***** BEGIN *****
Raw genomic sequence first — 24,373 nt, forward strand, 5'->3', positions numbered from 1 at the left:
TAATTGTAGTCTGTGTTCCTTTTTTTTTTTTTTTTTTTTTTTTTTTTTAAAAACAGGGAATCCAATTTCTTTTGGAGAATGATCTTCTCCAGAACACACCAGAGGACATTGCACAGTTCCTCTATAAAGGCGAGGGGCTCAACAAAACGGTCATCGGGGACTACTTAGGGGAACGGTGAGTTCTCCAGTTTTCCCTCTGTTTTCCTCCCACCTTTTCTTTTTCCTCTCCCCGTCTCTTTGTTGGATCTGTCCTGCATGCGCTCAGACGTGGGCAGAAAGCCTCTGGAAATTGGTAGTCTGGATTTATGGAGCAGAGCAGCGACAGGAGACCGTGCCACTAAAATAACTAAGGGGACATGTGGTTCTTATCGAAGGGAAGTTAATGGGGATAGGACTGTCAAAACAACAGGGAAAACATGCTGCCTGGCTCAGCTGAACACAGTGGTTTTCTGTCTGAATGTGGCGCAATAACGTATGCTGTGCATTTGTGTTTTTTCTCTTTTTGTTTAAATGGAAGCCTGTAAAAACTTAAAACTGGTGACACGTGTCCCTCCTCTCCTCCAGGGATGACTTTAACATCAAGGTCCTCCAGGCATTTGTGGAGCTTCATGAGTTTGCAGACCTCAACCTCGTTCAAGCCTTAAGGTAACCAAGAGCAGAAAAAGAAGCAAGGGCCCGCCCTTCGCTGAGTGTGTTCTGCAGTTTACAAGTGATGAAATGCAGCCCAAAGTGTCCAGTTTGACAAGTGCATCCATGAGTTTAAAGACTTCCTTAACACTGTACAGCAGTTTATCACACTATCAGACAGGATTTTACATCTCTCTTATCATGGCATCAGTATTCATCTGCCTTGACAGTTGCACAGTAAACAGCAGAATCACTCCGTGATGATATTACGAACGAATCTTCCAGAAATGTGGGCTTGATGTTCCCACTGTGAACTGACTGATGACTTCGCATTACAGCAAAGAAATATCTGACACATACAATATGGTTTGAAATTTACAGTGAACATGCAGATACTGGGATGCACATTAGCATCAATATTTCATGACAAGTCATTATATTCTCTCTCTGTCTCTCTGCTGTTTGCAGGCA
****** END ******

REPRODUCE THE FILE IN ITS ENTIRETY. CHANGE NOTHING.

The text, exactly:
Raw genomic sequence first — 24,373 nt, forward strand, 5'->3', positions numbered from 1 at the left:
TAATTGTAGTCTGTGTTCCTTTTTTTTTTTTTTTTTTTTTTTTTTTTTAAAAACAGGGAATCCAATTTCTTTTGGAGAATGATCTTCTCCAGAACACACCAGAGGACATTGCACAGTTCCTCTATAAAGGCGAGGGGCTCAACAAAACGGTCATCGGGGACTACTTAGGGGAACGGTGAGTTCTCCAGTTTTCCCTCTGTTTTCCTCCCACCTTTTCTTTTTCCTCTCCCCGTCTCTTTGTTGGATCTGTCCTGCATGCGCTCAGACGTGGGCAGAAAGCCTCTGGAAATTGGTAGTCTGGATTTATGGAGCAGAGCAGCGACAGGAGACCGTGCCACTAAAATAACTAAGGGGACATGTGGTTCTTATCGAAGGGAAGTTAATGGGGATAGGACTGTCAAAACAACAGGGAAAACATGCTGCCTGGCTCAGCTGAACACAGTGGTTTTCTGTCTGAATGTGGCGCAATAACGTATGCTGTGCATTTGTGTTTTTTCTCTTTTTGTTTAAATGGAAGCCTGTAAAAACTTAAAACTGGTGACACGTGTCCCTCCTCTCCTCCAGGGATGACTTTAACATCAAGGTCCTCCAGGCATTTGTGGAGCTTCATGAGTTTGCAGACCTCAACCTCGTTCAAGCCTTAAGGTAACCAAGAGCAGAAAAAGAAGCAAGGGCCCGCCCTTCGCTGAGTGTGTTCTGCAGTTTACAAGTGATGAAATGCAGCCCAAAGTGTCCAGTTTGACAAGTGCATCCATGAGTTTAAAGACTTCCTTAACACTGTACAGCAGTTTATCACACTATCAGACAGGATTTTACATCTCTCTTATCATGGCATCAGTATTCATCTGCCTTGACAGTTGCACAGTAAACAGCAGAATCACTCCGTGATGATATTACGAACGAATCTTCCAGAAATGTGGGCTTGATGTTCCCACTGTGAACTGACTGATGACTTCGCATTACAGCAAAGAAATATCTGACACATACAATATGGTTTGAAATTTACAGTGAACATGCAGATACTGGGATGCACATTAGCATCAATATTTCATGACAAGTCATTATATTCTCTCTCTGTCTCTCTGCTGTTTGCAGGCA